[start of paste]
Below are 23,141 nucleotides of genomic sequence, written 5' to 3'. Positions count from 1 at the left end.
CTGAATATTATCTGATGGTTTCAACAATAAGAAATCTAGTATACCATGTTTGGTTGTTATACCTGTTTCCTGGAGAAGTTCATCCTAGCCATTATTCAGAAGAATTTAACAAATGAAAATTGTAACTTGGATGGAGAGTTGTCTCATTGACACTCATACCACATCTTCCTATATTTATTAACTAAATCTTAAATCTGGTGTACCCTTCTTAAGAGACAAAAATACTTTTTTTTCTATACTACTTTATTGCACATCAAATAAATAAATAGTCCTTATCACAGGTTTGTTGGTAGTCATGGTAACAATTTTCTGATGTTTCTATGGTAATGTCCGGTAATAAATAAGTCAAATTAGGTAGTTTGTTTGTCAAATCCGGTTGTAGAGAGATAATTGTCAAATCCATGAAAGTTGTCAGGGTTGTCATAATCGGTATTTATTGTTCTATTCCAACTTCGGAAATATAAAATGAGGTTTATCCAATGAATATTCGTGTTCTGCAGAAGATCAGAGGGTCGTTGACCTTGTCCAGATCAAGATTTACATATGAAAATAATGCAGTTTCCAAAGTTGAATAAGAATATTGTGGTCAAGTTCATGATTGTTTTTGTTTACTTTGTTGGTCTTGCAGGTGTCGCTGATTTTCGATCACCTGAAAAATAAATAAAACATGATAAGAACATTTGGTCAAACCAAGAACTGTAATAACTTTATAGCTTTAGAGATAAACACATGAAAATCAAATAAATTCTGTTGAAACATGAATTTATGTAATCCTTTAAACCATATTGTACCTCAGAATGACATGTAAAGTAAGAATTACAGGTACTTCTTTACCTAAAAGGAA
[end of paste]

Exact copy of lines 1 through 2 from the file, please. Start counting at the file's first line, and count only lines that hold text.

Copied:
Below are 23,141 nucleotides of genomic sequence, written 5' to 3'. Positions count from 1 at the left end.
CTGAATATTATCTGATGGTTTCAACAATAAGAAATCTAGTATACCATGTTTGGTTGTTATACCTGTTTCCTGGAGAAGTTCATCCTAGCCATTATTCAGAAGAATTTAACAAATGAAAATTGTAACTTGGATGGAGAGTTGTCTCATTGACACTCATACCACATCTTCCTATATTTATTAACTAAATCTTAAATCTGGTGTACCCTTCTTAAGAGACAAAAATACTTTTTTTTCTATACTACTTTATTGCACATCAAATAAATAAATAGTCCTTATCACAGGTTTGTTGGTAGTCATGGTAACAATTTTCTGATGTTTCTATGGTAATGTCCGGTAATAAATAAGTCAAATTAGGTAGTTTGTTTGTCAAATCCGGTTGTAGAGAGATAATTGTCAAATCCATGAAAGTTGTCAGGGTTGTCATAATCGGTATTTATTGTTCTATTCCAACTTCGGAAATATAAAATGAGGTTTATCCAATGAATATTCGTGTTCTGCAGAAGATCAGAGGGTCGTTGACCTTGTCCAGATCAAGATTTACATATGAAAATAATGCAGTTTCCAAAGTTGAATAAGAATATTGTGGTCAAGTTCATGATTGTTTTTGTTTACTTTGTTGGTCTTGCAGGTGTCGCTGATTTTCGATCACCTGAAAAATAAATAAAACATGATAAGAACATTTGGTCAAACCAAGAACTGTAATAACTTTATAGCTTTAGAGATAAACACATGAAAATCAAATAAATTCTGTTGAAACATGAATTTATGTAATCCTTTAAACCATATTGTACCTCAGAATGACATGTAAAGTAAGAATTACAGGTACTTCTTTACCTAAAAGGAA